Nasopharyngeal co-colonization and drug resistance patterns of potentially pathogenic bacteria in children attending Mulago assessment centre Pediatric Unit of Mulago National Referral Hospital, Uganda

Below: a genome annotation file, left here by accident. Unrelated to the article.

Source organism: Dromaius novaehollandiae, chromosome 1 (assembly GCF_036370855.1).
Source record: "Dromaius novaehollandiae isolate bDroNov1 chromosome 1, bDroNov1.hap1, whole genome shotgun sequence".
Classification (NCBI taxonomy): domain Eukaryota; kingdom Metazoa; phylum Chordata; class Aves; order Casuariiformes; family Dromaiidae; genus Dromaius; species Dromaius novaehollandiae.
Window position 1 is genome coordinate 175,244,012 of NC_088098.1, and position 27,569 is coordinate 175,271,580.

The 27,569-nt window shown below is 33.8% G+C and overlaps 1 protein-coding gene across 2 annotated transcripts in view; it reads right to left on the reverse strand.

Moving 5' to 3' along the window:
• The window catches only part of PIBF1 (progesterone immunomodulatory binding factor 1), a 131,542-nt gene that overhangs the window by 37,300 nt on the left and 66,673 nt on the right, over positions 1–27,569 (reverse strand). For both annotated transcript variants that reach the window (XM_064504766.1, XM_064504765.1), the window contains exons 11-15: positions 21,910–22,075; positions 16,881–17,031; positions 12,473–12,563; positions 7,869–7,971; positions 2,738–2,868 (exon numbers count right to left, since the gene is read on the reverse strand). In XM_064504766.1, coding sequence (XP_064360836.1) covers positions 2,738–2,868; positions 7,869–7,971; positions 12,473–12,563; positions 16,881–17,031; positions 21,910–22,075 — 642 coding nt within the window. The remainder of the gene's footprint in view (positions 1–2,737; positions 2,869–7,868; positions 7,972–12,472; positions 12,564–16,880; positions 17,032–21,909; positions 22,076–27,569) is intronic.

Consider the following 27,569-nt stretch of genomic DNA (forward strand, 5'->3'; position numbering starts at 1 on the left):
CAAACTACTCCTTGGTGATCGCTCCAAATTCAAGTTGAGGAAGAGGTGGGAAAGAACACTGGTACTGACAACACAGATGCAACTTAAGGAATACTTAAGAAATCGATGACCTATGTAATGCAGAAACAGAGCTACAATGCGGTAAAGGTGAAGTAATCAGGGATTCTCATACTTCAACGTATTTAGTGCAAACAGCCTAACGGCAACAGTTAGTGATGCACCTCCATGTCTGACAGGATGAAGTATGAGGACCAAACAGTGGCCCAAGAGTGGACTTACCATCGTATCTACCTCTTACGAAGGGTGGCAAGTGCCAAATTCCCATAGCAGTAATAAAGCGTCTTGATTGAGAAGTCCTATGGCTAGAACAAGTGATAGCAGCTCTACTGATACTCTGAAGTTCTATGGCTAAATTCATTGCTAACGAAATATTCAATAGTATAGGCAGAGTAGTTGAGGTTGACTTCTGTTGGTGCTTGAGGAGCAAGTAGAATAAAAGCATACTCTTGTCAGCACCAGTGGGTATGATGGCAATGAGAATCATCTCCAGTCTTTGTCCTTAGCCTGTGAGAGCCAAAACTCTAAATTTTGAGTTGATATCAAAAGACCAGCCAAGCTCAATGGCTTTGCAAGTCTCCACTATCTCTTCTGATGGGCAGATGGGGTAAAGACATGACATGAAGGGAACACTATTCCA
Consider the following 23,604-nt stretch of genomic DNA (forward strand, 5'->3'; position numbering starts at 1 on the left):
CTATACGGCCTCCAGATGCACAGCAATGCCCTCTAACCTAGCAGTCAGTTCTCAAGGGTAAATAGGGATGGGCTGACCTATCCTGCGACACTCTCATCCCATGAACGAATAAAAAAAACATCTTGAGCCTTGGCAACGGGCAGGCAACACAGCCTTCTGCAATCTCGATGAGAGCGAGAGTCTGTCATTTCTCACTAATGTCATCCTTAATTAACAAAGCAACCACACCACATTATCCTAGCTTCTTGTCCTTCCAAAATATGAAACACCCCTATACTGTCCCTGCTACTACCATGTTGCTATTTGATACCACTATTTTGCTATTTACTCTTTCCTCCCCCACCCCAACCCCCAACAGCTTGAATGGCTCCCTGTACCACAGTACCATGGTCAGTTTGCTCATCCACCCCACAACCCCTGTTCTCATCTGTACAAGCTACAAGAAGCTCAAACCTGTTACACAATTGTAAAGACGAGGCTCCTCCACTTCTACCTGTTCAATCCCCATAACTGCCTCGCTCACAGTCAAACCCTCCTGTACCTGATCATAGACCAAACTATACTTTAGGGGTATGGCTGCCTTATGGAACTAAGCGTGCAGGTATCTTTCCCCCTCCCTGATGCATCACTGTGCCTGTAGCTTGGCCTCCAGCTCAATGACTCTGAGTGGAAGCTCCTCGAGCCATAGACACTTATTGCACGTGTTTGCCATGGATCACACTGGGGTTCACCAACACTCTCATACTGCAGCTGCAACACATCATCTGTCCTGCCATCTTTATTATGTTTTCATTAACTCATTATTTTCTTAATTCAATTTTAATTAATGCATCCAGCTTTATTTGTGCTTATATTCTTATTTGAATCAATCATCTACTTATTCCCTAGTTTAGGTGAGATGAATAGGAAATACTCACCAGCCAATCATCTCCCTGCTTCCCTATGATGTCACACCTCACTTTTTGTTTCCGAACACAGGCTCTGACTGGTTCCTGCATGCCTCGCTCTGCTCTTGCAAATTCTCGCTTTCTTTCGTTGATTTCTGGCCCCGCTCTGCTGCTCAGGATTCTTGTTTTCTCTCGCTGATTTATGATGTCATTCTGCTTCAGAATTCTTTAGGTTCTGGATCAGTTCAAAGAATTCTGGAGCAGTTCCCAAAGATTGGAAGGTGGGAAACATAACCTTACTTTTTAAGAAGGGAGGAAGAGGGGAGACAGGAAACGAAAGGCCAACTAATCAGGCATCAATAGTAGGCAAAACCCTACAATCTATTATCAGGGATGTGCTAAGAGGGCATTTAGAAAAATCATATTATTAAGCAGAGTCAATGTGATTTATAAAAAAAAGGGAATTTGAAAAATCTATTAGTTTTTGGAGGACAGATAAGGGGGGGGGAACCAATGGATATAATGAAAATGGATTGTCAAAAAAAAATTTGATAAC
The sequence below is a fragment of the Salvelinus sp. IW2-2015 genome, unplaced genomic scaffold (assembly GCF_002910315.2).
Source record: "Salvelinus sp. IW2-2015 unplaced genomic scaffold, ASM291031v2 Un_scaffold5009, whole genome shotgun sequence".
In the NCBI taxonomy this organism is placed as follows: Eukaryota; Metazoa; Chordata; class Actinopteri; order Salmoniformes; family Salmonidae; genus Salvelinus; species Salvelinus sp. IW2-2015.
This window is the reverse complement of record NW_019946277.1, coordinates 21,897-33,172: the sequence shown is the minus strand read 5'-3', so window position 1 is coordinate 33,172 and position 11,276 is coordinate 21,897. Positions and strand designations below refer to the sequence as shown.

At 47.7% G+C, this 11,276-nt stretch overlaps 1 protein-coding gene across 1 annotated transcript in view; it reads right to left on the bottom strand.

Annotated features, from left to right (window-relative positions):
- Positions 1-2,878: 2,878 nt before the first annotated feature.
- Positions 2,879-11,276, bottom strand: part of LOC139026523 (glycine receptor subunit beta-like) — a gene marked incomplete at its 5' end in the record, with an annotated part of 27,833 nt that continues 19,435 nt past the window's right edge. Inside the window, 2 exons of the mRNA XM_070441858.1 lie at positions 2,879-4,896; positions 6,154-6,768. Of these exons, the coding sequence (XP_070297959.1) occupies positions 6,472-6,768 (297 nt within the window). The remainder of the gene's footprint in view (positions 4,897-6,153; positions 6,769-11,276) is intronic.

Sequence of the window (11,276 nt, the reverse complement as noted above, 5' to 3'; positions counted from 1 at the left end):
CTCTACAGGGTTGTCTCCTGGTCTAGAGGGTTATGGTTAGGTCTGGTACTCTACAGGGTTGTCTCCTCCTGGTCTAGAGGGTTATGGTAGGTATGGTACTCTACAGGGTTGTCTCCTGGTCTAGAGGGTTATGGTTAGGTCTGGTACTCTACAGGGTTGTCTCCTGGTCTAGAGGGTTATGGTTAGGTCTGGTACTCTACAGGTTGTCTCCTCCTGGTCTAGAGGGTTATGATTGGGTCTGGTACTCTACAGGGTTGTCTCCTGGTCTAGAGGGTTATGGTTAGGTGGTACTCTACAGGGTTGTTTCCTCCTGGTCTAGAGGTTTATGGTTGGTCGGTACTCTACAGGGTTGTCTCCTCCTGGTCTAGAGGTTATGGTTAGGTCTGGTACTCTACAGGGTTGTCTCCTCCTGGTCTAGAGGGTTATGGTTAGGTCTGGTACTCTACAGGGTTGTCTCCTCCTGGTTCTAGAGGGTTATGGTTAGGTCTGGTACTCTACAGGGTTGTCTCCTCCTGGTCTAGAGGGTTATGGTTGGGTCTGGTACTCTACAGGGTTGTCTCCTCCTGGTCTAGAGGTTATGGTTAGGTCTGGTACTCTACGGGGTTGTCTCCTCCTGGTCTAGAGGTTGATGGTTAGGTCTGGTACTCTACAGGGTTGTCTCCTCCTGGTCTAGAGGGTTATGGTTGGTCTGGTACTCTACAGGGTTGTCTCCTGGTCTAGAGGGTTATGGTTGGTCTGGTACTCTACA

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Background: The human nasopharynx is colonized by Streptococcus pneumoniae, Haemophilus influenzae, Moraxella catarrhalis and Staphylococcus aureus. These bacteria may cause several diseases, especially in young children. There is limited data in Uganda on bacteria cocolonization of the nasopharynx and their antimicrobial drug resistance patterns after the introduction of the pneumococcal conjugate vaccine. The study sought to determine the nasopharyngeal co-colonization and drug resistance patterns of potentially pathogenic bacteria in children. Methods: A cross-sectional study was conducted from March to May 2019 at the Assessment Centre of Mulago National Referral Hospital, in children under five years old. 194 Children were randomly recruited and nasopharyngeal swab samples were collected, and then processed in Microbiology Laboratory for the isolation of S. pneumoniae, H. influenzae, Moraxella catarrhalis and S. aureus. The antimicrobial susceptibility tests were performed using disks diffusion method and E-test for minimum inhibition concentration. Results: The prevalence of nasopharyngeal co-colonization by the respiratory pathogens was 16.5 % (32/194) and the overall carriage rate was 46.4 % (90/194) for S. pneumoniae, 20.1% (40/194) for H. influenzae, 6.2% (12/194) for S. aureus and 7.2% (14/194) for M. catarrhalis. S. pneumoniae isolates were resistant to co-trimoxazole (100%), non- susceptible to penicillin G 100%) and Erythromycin (74.7%). H. influenzae were highly resistant to tetracycline (74.3%) and ampicillin (47.2%). Moraxella catarrhalis isolates were susceptible to the commonly used antibiotics except for ampicillin and co-trimoxazole. S. aureus was resistant to Penicillin (100%), Co-trimoxazole (92%), Erythromycin (75%) and Clindamycin (58.3%). Conclusion: The study reported a high prevalence of nasopharyngeal co-colonization by S. pneumoniae, H. influenzae, S. aureus and M. catarrhalis, though it was low compared to the study conducted in Eastern Uganda. It also reported a high prevalence of colonization by S. pneumoniae and a low prevalence of S. aureus and M. catarrhalis. All the bacteria species were highly resistant to co-trimoxazole and we also noticed a high resistance to erythromycin, penicillin, and ampicillin. Regular surveillance and awareness of antimicrobial drug resistance and the allocation of resources may play a significant role in slowdown the increasing drug resistance.